Sterling remains at elevated levels as it continues to run off the high that is Brexit progress. Last night’s amendments saw May’s promises to host votes on a no-deal scenario and an extension in Article 50, should her second meaningful vote attempt fail, become legally binding. Meanwhile, Jeremy Corbyn announced Labour’s official stance to back a referendum should the meaningful vote fail. This is merely an extension of Labour’s stance to remain in a customs union. March looks set to be a pivotal month for sterling with a lot of progress yet to be made, but for now, sterling remains set on a positive path.
The euro hit its strongest point against the US dollar in three weeks yesterday, as it heads closer again to the upper half of the trading range it resided in since the middle of October. Despite this, Money Supply data shows liquidity flows to the private sector are slowing down, which signals Gross Domestic Product growth is also shifting into a lower gear. This monetary indicator suggests the European Central Bank may indeed introduce new Targeted Long Term Refinancing Operations to keep liquidity flowing through the banking system, or at least extend its current TLTRO program. This would mean “looser for longer” for the ECB’s Monetary policy, which implies a weaker euro for months to come. All throughout the morning, the German Bundesländer release their Flash Consumer Price Index, just as Italy at 10:00 GMT. The French reading already missed the mark by a wide margin this morning, staying flat in February, while the Spanish print was exactly on target at 1.1% year-on-year.
The greenback had a mixed day yesterday, with early losses against some European major currencies balanced out with gains against Asian ones. The main driver of the positive moves could have been unexpectedly triggered by Federal Reserve Jerome Powell in his second round of testimonies to the US Congress. This time, Powell hinted that the Fed may be closer to set the schedule for ending the balance sheet reduction this year, to be probably announced in next month´s meeting. Although this signal can be read as a further dovish move of the FED, the market reaction suggests a softer stance is no longer a surprise, with bulls pushing higher for the dollar. However, some of this upside moves might have come after the U.S. Trade Representative Robert Lighthizer cooled down expectations on the US-China trade deal, claiming that structural changes are still expected from the Chinese side for a deal to be put in place. Today, markets will be closely watching the highly expected release of the Q4 GDP and inflation data at 13:30 GMT, which bear the potential of sharp market moves should they fail to meet expectations.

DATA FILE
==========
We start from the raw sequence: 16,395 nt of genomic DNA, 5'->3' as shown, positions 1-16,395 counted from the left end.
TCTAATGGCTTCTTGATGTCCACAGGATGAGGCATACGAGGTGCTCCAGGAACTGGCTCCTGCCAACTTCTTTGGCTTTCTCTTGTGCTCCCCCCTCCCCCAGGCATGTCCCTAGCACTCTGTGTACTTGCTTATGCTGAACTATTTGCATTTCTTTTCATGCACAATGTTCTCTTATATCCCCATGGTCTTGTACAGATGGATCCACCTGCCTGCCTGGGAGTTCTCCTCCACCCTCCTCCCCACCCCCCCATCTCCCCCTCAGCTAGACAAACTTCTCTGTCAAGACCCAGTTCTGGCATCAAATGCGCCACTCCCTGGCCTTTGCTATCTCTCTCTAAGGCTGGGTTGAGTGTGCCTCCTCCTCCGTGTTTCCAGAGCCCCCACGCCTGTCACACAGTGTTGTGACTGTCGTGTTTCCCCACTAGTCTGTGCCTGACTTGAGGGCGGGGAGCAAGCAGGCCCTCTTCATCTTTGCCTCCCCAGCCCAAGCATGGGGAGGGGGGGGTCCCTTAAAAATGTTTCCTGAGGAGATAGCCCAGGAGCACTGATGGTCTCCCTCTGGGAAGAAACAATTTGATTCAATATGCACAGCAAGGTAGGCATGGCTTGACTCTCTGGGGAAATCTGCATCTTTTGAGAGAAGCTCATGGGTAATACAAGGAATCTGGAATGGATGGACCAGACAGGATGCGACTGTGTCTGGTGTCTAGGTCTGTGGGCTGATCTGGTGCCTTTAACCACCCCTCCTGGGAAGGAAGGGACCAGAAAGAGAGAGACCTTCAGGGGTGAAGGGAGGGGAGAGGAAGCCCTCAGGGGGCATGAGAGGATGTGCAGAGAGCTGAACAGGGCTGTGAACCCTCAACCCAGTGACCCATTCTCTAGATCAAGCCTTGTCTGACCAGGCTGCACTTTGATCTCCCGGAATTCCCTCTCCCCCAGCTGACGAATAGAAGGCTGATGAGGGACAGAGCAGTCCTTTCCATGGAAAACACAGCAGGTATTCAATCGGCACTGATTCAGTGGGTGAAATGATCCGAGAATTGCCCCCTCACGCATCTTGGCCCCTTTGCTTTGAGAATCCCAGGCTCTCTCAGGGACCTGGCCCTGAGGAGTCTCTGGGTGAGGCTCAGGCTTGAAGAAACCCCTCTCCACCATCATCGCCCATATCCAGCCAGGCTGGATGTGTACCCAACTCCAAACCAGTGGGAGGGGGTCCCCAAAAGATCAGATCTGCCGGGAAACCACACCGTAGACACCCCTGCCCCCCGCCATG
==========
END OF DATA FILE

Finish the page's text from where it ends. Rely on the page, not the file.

Despite a minor miss in inflation data, the loonie still managed to advance bravely against most G10 currencies as oil prices returned to the levels it reached prior to Trump’s OPEC tweet. The January Consumer Price Index came in at 0.1%, putting the Common year-on-year CPI reading at 1.9%. The implied probabilities of interest rate increases for the coming year, however, remained unchanged, which implies one Bank of Canada rate hike in the second half of the year remains the base case for now. Today sees the Current Account and the Raw Material Price Index at 13:30 GMT as main data releases.